Re: e^A where A is a MatrixMessage #9 Posted by Imad Eddine Srairi on 3 Dec 2004, 2:03 a.m.,in response to message #8 by Harry Hi, Notice that Harry's calculations applies to any matrix which may be diagonalized, that is which may be written as A=P^-1 . D . P , where P is inversible and D only has diagonal terms (the eigenvalues). In this case, A^n=P^-1 . D^n . P^and D^n is easy to compute; exp(A) is therefore easy to compute too since its elements are simple the exponential of each eagenvalue i.e. denoting by li the eigenvalues exp(A) = P^-1 . Diag (exp(l1), ..., exp(ln)) P. I think that some HP calculators can compute the eigenvalues and anyway there are programs to achieve that. P is a basis of linearly independant eigenvectors. The only hard problem is finding whether it is possible to diagonalize A or not. Sometimes we easily know we can, for instance when A is symetric and positive (that is (tX).A.X is positive for any X - in this case all eigenvalues are positive). Hope it helps. Best regards, Imad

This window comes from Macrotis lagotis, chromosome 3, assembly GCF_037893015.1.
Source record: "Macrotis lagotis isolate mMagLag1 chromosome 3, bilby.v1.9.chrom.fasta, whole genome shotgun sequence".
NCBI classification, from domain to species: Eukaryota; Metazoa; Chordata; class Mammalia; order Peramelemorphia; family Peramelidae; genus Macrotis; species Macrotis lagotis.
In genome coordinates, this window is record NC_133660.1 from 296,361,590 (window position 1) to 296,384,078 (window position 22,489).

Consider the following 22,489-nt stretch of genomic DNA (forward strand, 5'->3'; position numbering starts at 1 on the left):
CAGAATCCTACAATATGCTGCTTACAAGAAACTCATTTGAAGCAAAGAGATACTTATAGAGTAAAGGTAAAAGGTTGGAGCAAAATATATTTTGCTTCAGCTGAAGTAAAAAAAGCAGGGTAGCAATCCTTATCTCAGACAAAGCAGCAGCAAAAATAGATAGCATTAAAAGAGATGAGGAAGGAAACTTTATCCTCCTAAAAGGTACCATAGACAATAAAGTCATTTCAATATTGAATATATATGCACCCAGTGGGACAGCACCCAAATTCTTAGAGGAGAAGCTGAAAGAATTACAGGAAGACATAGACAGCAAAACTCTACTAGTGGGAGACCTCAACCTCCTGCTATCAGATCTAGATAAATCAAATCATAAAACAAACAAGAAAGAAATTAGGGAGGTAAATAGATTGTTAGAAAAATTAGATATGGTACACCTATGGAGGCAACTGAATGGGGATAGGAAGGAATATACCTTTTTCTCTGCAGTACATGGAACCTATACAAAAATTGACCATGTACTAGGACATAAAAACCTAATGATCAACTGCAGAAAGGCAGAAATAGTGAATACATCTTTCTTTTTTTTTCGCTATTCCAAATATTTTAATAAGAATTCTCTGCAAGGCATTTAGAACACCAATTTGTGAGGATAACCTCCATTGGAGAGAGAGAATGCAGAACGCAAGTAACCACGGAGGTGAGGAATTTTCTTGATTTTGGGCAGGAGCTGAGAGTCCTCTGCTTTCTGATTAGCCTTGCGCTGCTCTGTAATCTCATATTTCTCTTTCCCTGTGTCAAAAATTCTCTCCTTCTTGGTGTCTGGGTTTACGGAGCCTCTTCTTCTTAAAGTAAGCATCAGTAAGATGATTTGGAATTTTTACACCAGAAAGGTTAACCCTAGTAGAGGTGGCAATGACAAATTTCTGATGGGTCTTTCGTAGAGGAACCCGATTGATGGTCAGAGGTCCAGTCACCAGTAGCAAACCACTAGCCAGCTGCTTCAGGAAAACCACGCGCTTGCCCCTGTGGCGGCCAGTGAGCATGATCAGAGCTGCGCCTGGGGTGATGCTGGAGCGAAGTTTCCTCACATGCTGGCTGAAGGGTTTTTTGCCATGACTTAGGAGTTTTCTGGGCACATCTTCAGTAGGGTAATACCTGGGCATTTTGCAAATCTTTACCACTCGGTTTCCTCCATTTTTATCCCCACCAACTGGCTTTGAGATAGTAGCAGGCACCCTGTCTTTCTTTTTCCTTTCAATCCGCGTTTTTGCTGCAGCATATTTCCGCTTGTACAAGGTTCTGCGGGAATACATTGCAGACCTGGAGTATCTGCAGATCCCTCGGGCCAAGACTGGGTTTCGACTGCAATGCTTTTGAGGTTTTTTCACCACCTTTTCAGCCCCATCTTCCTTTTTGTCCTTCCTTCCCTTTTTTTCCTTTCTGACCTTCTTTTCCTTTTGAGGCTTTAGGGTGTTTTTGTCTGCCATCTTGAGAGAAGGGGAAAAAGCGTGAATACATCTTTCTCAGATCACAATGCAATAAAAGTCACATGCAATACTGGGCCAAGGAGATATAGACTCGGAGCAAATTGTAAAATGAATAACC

Re: e^A where A is a MatrixMessage #10 Posted by Axel on 3 Dec 2004, 3:01 a.m.,in response to message #9 by Imad Eddine Srairi MAP applies a function on each element of a matrix. Hence, MAP([[a,0],[0,b]],EXP[x]) would give [[e^a,1],[1,e^b]] and not [[e^a,0],[0,e^b]]. Greetings Axel

 Re: e^A where A is a MatrixMessage #11 Posted by Harry on 3 Dec 2004, 6:16 a.m.,in response to message #10 by Axel So that means it is no improvement over the 42s. Thanks for that info. Harry